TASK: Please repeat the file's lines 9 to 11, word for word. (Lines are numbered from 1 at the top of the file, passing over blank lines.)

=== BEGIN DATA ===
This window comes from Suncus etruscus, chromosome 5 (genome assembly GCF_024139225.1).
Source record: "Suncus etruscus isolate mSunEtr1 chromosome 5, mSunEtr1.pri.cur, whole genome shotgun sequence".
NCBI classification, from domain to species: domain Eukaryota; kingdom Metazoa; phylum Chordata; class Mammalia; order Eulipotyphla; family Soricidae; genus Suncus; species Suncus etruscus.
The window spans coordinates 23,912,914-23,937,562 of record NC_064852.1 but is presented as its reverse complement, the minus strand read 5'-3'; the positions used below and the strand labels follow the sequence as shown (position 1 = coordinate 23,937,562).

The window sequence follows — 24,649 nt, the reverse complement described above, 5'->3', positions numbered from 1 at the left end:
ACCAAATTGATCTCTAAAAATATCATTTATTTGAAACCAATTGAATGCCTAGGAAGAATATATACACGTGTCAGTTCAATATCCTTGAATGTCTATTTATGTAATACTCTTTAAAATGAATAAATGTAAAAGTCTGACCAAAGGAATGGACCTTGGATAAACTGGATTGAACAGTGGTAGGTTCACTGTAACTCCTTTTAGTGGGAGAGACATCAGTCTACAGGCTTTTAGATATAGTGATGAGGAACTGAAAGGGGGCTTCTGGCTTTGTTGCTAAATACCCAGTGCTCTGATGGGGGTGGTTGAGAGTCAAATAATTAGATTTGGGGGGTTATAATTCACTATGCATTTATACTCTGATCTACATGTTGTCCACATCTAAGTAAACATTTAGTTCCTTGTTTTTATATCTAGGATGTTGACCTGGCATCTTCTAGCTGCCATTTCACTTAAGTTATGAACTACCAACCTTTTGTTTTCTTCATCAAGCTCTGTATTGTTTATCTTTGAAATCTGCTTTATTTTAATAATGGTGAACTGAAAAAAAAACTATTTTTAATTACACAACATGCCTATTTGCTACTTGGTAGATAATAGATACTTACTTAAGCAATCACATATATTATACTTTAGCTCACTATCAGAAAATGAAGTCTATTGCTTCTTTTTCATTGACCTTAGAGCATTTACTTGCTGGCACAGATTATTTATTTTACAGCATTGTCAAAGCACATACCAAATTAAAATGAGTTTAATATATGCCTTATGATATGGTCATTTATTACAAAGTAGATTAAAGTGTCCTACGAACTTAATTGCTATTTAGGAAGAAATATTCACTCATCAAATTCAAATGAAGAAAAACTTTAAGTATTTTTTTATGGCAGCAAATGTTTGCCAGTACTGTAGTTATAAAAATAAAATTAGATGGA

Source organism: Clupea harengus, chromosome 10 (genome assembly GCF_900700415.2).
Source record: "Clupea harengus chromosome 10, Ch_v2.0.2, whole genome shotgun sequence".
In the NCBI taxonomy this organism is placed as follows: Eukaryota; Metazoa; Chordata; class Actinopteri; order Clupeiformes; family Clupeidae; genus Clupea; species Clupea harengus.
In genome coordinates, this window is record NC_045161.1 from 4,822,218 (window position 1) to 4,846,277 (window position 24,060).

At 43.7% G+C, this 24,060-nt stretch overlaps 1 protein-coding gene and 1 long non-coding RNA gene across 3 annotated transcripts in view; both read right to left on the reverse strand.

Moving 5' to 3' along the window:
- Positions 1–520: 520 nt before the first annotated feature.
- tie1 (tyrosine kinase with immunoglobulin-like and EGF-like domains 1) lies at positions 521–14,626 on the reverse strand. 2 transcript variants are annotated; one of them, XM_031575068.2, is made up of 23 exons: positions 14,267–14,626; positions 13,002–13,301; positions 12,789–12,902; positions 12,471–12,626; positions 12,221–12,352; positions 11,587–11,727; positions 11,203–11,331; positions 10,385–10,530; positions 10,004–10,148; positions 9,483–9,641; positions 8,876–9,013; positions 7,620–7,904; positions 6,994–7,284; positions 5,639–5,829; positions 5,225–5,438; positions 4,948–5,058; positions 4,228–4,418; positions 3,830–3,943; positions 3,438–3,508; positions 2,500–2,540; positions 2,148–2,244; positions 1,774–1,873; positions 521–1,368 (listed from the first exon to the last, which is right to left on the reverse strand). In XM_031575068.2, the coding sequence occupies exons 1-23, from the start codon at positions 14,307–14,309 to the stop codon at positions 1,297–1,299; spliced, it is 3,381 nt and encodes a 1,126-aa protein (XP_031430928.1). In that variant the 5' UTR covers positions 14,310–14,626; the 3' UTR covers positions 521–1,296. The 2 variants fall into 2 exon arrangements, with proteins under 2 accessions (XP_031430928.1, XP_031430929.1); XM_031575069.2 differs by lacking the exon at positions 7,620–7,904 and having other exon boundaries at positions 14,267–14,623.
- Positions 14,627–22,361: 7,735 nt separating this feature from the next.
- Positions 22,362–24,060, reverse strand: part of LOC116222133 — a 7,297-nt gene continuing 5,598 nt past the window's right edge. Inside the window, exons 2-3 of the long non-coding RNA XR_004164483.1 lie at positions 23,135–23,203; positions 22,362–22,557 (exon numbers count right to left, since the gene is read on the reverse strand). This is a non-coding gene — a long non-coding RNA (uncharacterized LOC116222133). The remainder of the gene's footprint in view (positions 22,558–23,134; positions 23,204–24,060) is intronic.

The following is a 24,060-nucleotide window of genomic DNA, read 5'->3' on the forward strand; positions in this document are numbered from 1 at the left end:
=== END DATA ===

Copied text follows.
In the NCBI taxonomy this organism is placed as follows: Eukaryota; Metazoa; Chordata; class Actinopteri; order Clupeiformes; family Clupeidae; genus Clupea; species Clupea harengus.
In genome coordinates, this window is record NC_045161.1 from 4,822,218 (window position 1) to 4,846,277 (window position 24,060).

At 43.7% G+C, this 24,060-nt stretch overlaps 1 protein-coding gene and 1 long non-coding RNA gene across 3 annotated transcripts in view; both read right to left on the reverse strand.